Aug 16, 2023 - Politics & Policy

Republicans fear revolt over House budget stopgap

(Photo by Anna Moneymaker/Getty Images)

Photo: Anna Moneymaker/Getty Images

Top House Republicans are worried they'll need Democratic help just to pass a stopgap spending bill by Sept. 30 to avoid a government shutdown, Axios has learned.

Why it matters: One GOP lawmaker told Axios that passing the measure would be "a cluster," despite House Speaker Kevin McCarthy's (R-Calif.) assertion — backed by Senate Majority Leader Chuck Schumer (D-N.Y.) — that it's their best option.

  • A continuing resolution would extend the existing budget, passed by the Democratic-controlled House in 2022, with discretionary spending levels at roughly $1.7 trillion.
  • "I'm not sure we have the votes. Would likely needs Ds," the lawmaker said, projecting that some members will go "nuts because it's going to be [former House Speaker Nancy] Pelosi's budget."

State of play: The debt ceiling deal struck by President Biden and McCarthy in May set discretionary spending caps of $1.59 trillion. Conservatives want spending levels to be much lower.

Zoom in: Conservatives in the House have expressed strong reservations over passing a continuing resolution that would fund the government through early December, citing a multitude of reasons.

  • "I WILL NOT vote for any continuing resolution that doesn't smash Biden's DOJ into a million pieces. The DOJ has very rapidly become the enemy of the American people, and if nothing is done soon, our rights will be GONE. We MUST defund it!!" Rep. Ronny Jackson (R-Texas) tweeted.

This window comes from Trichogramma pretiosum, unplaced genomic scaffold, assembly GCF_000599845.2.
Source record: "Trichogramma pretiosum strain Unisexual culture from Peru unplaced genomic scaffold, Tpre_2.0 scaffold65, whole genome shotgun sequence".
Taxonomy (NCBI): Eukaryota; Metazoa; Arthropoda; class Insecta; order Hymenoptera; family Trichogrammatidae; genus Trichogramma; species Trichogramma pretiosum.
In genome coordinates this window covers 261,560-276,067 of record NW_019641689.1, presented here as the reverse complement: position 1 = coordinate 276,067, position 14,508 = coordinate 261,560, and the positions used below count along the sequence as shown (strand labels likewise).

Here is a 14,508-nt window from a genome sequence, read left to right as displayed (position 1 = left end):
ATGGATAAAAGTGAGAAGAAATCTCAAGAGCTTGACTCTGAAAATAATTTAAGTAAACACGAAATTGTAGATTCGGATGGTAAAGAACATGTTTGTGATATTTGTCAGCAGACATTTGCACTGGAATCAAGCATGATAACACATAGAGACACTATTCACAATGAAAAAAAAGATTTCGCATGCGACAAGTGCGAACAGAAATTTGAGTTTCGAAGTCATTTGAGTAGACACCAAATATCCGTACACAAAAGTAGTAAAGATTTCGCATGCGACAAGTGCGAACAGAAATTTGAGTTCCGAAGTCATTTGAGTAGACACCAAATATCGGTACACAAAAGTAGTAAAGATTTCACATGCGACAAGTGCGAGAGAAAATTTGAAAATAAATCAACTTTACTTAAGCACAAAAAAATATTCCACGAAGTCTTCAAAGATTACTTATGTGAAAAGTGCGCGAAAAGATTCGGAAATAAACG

• A second lawmaker noted members of the House Freedom Caucus could tank the procedural vote that would allow such a reolution to come up for a floor vote.

Zoom out: Multiple sources said it's nearly impossible that both chambers pass all of their appropriations bills ahead of their Sept. 30 deadline.

  • They cited the short timeline, as well as struggles ahead of August recess in garnering the votes needed to pass the Agriculture appropriations bill due to language on abortion access.
  • One senior GOP source noted there still isn't agreement among top House Republicans on which appropriations bill to bring up first.
  • While the House faces potential issues with a continuing resolution, one Senate GOP leadership aide said they expect a smoother path in the upper chamber.

The big picture: Passing bills to fund the government is likely to be one of McCarthy's most daunting tasks yet, potentially putting his gavel in jeopardy if conservatives' demands for spending cuts aren't met.

  • And selling a continuing resolution to conservatives will not be an easy lift for leaders as they brace for a chaotic September.
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